What can the sociosexual habits of apes teach us about the evolution of human sexuality? Were the authors of Sex at Dawn right to compare the habits of humans and apes?
In the book Sex at Dawn, authors Ryan and Jethá say they can disprove the standard narrative of human sexuality by looking at the sociosexual habits of great apes, specifically chimpanzees and bonobos. However, other scientists have questioned Ryan and Jethá’s conclusions.
Keep reading for Ryan and Jethá’s findings.
Evidence From Great Apes
To refute the standard narrative of the history of human sexuality, Ryan and Jethá use evidence from three sources: the sociosexual habits of great apes with close genetic links to humans, observations of remote hunter-gatherer societies, and human biology.
We’ll begin by comparing humans and apes and examining the evidence from the great apes: specifically, chimpanzees and bonobos, which are species with non-monogamous (or multimale-multifemale) mating systems.
According to the authors, twentieth-century scientists thought chimpanzees were a nearly perfect model of ancient, unrestrained, “primal” humans because while they exhibit very human behaviors, they’re far less inhibited and more openly brutal than modern humans. These scientists also speculated that chimps’ approach to sex must represent ancient humans’ primal reproductive instincts: instincts that we still have, but repress.
(Shortform note: This belief that chimp behavior—sexual or otherwise—is equivalent to primal human behavior is why, in The Chimp Paradox, psychiatrist Steve Peters refers to humans’ most instinctive urges and emotional reactions as the “Inner Chimp” that must be controlled by the rational “Inner Human.”)
The authors note that chimps are quite promiscuous, and female chimpanzees often mate multiple times per day with various males. However, sex for chimpanzees is almost exclusively reproductive—female chimps are only sexually active during the fertile period of their menstrual cycles. (Shortform note: While female chimps may attempt promiscuity while fertile, they’re not always successful. Aggressive male chimpanzees have been known to physically restrain ovulating females to prevent them from mating with other males in the community.)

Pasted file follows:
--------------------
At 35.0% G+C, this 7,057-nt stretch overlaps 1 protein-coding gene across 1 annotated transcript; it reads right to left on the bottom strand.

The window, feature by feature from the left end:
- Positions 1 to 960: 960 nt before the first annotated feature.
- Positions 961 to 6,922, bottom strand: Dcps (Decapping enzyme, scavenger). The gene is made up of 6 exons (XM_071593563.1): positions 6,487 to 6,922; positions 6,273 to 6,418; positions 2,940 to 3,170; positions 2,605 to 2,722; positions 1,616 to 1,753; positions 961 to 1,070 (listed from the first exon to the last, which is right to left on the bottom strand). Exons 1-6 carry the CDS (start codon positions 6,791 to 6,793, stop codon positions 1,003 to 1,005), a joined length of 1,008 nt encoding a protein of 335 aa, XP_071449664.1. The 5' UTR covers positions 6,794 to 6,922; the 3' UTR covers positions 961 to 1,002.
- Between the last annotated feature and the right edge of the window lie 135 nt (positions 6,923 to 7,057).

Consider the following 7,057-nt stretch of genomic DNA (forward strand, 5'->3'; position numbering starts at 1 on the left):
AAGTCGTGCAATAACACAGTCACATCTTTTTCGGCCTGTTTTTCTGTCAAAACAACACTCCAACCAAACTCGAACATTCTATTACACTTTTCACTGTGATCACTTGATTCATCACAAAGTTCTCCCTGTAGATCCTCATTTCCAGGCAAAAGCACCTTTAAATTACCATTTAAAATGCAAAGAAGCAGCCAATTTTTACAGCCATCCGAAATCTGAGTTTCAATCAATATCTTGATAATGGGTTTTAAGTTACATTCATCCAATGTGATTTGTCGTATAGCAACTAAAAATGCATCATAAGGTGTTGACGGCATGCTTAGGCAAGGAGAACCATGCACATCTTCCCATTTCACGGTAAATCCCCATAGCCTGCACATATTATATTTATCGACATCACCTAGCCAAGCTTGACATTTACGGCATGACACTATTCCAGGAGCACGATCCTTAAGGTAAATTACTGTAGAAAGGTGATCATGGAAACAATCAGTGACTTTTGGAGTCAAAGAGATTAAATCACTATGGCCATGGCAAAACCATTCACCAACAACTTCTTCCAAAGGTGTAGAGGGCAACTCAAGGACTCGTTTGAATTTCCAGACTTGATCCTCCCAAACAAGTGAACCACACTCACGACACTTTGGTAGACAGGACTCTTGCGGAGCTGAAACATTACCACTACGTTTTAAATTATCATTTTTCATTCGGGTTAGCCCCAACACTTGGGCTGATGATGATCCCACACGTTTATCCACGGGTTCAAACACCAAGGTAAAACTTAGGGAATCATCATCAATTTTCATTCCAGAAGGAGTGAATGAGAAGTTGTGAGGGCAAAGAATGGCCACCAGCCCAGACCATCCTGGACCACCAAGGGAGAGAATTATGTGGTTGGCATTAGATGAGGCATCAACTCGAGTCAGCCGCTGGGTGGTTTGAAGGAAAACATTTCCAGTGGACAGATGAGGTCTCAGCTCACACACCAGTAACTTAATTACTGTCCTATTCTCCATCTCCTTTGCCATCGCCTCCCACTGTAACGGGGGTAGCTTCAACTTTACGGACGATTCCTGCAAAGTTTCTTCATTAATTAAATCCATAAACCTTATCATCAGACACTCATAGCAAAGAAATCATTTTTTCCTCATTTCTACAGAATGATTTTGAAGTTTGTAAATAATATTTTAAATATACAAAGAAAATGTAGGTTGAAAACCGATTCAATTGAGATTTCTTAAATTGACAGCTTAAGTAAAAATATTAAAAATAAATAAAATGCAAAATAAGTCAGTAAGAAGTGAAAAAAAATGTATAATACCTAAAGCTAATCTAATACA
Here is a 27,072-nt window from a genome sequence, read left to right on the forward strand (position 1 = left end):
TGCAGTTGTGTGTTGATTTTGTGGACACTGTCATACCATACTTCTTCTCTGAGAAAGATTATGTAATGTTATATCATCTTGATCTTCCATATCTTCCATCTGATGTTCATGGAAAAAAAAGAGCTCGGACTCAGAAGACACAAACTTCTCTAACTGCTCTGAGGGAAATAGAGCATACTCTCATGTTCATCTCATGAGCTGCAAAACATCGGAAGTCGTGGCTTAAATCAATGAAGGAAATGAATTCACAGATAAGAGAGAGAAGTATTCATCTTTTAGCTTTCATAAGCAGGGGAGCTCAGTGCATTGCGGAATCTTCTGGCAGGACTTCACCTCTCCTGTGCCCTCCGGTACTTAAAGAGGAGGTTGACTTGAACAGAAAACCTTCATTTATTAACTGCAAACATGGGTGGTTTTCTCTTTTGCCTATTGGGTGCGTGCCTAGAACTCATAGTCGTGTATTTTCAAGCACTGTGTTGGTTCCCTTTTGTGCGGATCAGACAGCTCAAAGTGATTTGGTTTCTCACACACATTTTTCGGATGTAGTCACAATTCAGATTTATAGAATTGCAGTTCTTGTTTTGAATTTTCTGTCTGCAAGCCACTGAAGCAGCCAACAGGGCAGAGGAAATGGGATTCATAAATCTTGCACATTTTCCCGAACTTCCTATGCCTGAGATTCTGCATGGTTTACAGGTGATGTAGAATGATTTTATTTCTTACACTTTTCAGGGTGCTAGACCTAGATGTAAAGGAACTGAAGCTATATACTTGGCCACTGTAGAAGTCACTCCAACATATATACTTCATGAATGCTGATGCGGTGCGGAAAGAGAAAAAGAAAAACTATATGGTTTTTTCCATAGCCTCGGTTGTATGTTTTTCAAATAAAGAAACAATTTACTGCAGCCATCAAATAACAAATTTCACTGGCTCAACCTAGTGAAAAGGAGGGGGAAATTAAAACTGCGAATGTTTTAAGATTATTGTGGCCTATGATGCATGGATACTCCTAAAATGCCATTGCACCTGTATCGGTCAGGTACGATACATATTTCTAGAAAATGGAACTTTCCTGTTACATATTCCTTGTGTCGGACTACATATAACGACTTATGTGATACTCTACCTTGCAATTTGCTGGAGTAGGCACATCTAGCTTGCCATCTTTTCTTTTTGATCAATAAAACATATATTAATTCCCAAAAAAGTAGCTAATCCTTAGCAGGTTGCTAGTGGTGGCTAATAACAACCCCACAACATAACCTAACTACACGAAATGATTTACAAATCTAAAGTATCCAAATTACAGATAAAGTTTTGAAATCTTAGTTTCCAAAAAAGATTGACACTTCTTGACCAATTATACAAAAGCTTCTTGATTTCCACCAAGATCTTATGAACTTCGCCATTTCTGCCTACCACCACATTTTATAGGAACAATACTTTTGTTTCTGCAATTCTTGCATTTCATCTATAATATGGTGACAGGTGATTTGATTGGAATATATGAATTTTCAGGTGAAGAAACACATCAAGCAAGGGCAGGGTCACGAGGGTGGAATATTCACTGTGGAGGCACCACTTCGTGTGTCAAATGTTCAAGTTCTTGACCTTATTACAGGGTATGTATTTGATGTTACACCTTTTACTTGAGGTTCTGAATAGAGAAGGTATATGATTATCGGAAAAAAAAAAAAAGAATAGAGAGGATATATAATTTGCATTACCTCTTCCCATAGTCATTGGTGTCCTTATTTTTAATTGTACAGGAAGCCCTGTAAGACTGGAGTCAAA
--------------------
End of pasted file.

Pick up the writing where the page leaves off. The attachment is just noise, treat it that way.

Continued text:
Ryan and Jethá note that, like chimpanzees, bonobos are famously promiscuous. However, for bonobos, sex serves important purposes beyond reproduction: It’s the social glue that holds the group together. This is evident in the fact that bonobos also engage in other forms of sexual intimacy to cement their bond, like kissing and looking into one another’s eyes while mating. (Shortform note: Bonobos’ non-reproductive approach to sex goes even further: Other researchers have observed bonobos engaging in oral sex and even making sex toys out of fallen tree branches. Bonobos also frequently engage in female-female and male-male sexual contact.)
Crucially, bonobos don’t exhibit the same patterns of male aggression, jealousy, and attempts to control female sexuality that we see in humans. The authors believe this means that these social patterns are rooted in our modern culture, not ancient biology. (Shortform note: Some reviewers have questioned this conclusion because scientists have observed aggression in wild bonobos. According to anthropologist Ryan Ellsworth, Ryan and Jethá gave a purposefully incomplete overview of the evidence from great apes in order to make their point.)
From Great Apes to Humans
While chimpanzees and bonobos—our two closest evolutionary cousins—have different approaches to sex and reproduction, they both practice the same multimale-multifemale mating system. Thus, the authors conclude that this is the most natural mating system for social primates—including humans.
(Shortform note: In her review of Sex at Dawn, Emily Nagoski takes issue with this conclusion. She argues that primate sexuality is meant to adapt to the social context. In other words, for primates, sex can serve whatever purpose we need or want it to serve (such as reproduction, pleasure, or control) depending on our circumstances and relationships. That means that, while one mating system may be “natural” for bonobos and chimps, that doesn’t mean the same system is “natural” for humans, who have much more complex social systems.)
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Here's what you'll find in our full Sex at Dawn summary :
- Why everything we think we know about prehistoric human sexuality is wrong
- Why so many marriages end in divorce
- How humans are designed to be polygamous